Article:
The study concluded that rate control is not inferior to rhythm control for the prevention of death and morbidity from cardiovascular causes and may be appropriate therapy in patients with a recurrence of persistent atrial fibrillation after electrical cardioversion.
Editorial to Affirm & Race
An accompanying editorial of the two trials, (affirm AND RACE) pointed out that all RACE patients and most AFFIRM participants had already had an episode of AF before enrollment, pointing to the propensity of recurrent arrhythmias. As such the findings from these two trials may not apply to people with first episode of arrhythmia.
Intracoronary progenitor cell infusion in reperfused post MI patients has beneficial effect on remodeling
Experimental studies suggest that transplantation of blood-derived or bone marrow-derived progenitor cells beneficially affects postinfarction remodeling. The safety and feasibility of autologous progenitor cell transplantation in patients with ischemic heart disease is unknown and hence was studied by Hoelzer et al.
20 patients with reperfused acute myocardial infarction (AMI) were randomized to receive intracoronary infusion of either bone marrow-derived (n=9) or circulating blood-derived progenitor cells (n=11) into the infarct artery 4.3±1.5 days after AMI. Transplantation of progenitor cells was associated with a significant increase in global left ventricular ejection fraction from 51.6±9.6% to 60.1±8.6% (P=0.003), improved regional wall motion in the infarct zone (P<0.001), and profoundly reduced end-systolic left ventricular volumes (56.1±20 mL to 42.2±15.1 mL; P=0.01) at 4-month follow-up.
In contrast, in a nonrandomized matched reference group, left ventricular ejection fraction only slightly increased from 51±10% to 53.5±7.9%, and end-systolic volumes remained unchanged. Echocardiography revealed a profound enhancement of regional contractile function (wall motion score index 1.4±0.2 at baseline versus 1.19±0.2 at follow-up; P<0.001). At 4 months, coronary blood flow reserve was significantly (P<0.001) increased in the infarct artery. Quantitative F-18-fluorodeoxyglucose-positron emission tomography analysis revealed a significant (P<0.01) increase in myocardial viability in the infarct zone. There were no differences for any measured parameter between blood-derived or bone marrow-derived progenitor cells. No signs of an inflammatory response or malignant arrhythmias were observed.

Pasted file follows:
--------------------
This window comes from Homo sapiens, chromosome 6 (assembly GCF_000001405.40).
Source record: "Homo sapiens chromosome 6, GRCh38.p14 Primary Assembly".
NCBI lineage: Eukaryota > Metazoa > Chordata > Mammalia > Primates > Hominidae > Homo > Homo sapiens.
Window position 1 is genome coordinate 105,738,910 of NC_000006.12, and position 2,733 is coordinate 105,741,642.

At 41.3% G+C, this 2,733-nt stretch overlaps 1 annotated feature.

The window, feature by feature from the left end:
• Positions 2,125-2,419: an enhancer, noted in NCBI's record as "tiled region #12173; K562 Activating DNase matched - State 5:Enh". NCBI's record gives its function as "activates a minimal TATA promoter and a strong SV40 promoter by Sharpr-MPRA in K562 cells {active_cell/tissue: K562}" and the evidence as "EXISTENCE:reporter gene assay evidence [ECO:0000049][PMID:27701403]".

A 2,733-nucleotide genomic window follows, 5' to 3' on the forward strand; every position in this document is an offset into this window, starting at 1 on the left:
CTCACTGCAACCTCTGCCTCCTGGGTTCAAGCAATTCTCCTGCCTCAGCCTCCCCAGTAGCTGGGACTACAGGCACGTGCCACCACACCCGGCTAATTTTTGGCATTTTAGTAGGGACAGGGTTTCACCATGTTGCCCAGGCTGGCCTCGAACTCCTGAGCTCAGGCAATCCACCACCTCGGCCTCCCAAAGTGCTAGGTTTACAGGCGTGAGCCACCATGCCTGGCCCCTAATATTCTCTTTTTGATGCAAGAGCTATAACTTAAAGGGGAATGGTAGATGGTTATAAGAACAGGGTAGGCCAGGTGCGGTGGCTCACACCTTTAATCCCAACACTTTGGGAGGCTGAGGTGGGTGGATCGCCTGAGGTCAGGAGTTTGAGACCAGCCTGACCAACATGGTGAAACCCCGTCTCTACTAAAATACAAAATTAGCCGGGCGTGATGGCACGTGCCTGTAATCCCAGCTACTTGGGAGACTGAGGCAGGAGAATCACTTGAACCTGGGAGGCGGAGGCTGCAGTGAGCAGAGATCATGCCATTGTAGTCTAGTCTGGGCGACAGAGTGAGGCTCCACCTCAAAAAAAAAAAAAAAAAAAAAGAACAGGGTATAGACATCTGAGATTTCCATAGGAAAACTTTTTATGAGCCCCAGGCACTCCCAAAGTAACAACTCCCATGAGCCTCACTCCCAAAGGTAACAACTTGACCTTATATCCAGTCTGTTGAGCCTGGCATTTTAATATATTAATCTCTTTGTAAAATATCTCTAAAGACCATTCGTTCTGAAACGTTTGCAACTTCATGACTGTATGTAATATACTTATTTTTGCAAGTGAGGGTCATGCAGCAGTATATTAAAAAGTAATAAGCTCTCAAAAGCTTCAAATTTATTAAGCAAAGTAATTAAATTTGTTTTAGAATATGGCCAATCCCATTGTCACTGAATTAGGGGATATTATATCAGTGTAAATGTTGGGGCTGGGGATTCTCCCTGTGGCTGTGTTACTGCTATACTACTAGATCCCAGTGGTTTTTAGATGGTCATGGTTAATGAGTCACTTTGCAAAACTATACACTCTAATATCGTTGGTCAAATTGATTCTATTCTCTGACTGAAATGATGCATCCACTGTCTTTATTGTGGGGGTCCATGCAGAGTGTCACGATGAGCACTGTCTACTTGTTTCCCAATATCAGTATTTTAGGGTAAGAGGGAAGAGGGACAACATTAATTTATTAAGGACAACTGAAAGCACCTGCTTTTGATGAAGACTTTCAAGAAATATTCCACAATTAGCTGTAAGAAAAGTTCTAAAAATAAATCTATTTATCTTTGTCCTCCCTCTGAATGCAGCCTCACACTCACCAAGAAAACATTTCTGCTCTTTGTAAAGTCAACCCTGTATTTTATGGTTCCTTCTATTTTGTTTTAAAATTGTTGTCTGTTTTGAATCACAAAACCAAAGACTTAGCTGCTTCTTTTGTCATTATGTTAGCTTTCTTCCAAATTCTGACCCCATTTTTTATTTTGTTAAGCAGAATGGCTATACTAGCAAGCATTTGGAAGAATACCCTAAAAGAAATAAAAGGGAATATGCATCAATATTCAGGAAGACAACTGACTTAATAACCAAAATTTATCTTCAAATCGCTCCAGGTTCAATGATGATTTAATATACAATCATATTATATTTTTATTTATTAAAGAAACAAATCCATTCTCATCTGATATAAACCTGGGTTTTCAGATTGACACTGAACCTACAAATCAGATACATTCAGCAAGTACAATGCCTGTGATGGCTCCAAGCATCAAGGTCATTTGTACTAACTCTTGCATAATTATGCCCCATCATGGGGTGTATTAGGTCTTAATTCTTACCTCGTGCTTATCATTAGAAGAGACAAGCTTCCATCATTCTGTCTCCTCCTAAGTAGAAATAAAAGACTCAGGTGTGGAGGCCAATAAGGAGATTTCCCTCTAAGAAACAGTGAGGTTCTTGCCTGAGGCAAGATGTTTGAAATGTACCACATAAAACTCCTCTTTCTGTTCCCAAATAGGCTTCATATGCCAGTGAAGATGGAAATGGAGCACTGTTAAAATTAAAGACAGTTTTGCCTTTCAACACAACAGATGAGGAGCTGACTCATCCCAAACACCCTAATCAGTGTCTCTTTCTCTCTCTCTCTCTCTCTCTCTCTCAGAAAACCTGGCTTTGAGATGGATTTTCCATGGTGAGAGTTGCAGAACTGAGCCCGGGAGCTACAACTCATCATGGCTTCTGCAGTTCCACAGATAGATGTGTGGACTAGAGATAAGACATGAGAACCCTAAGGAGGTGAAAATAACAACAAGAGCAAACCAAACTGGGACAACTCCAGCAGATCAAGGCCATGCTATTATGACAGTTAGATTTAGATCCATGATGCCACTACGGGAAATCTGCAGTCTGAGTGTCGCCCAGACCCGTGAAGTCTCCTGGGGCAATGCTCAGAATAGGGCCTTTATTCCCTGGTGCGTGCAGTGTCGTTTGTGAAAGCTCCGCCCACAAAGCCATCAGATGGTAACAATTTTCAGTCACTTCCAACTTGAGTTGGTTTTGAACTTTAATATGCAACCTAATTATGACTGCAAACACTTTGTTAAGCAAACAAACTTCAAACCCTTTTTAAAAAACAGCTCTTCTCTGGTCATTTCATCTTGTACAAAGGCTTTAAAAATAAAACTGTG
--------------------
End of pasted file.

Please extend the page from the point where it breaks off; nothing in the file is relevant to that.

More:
In patients with AMI, intracoronary infusion of autologous progenitor cells appears to be feasible and safe and may beneficially affect postinfarction remodeling processes.
Percutaneous transcatheter implantation of aortic valve prosthesis feasible
The design of a percutaneous implantable prosthetic heart valve has become an important area for investigation. A percutaneously implanted heart valve (PHV) composed of 3 bovine pericardial leaflets mounted within a balloon-expandable stent was developed. After ex vivo testing and animal implantation studies, the first human implantation was performed in a 57-year-old man with calcific aortic stenosis, cardiogenic shock, subacute leg ischemia, and other associated noncardiac diseases. Valve replacement had been declined for this patient, and balloon valvuloplasty had been performed with nonsustained results.
With the use of an antegrade transseptal approach, the PHV was successfully implanted within the diseased native aortic valve. With accurate and stable PHV positioning, there was no impairment of the coronary artery blood flow or of the mitral valve function. There was mild paravalvular aortic regurgitation. Immediately and at 48 hours after implantation, valve function was excellent, resulting in marked hemodynamic improvement. Over a follow-up period of 4 months, the valvular function remained satisfactory as assessed by sequential transesophageal echocardiography, and there was no recurrence of heart failure. However, severe noncardiac complications occurred, including a progressive worsening of the leg ischemia, leading to leg amputation with lack of healing, infection, and death 17 weeks after PHV implantation.
Nonsurgical implantation of a prosthetic heart valve can be successfully achieved with immediate and midterm hemodynamic and clinical improvement. After further device modifications, additional durability tests, and confirmatory clinical implantations, PHV might become an important therapeutic alternative for the treatment of selected patients with nonsurgical aortic stenosis.®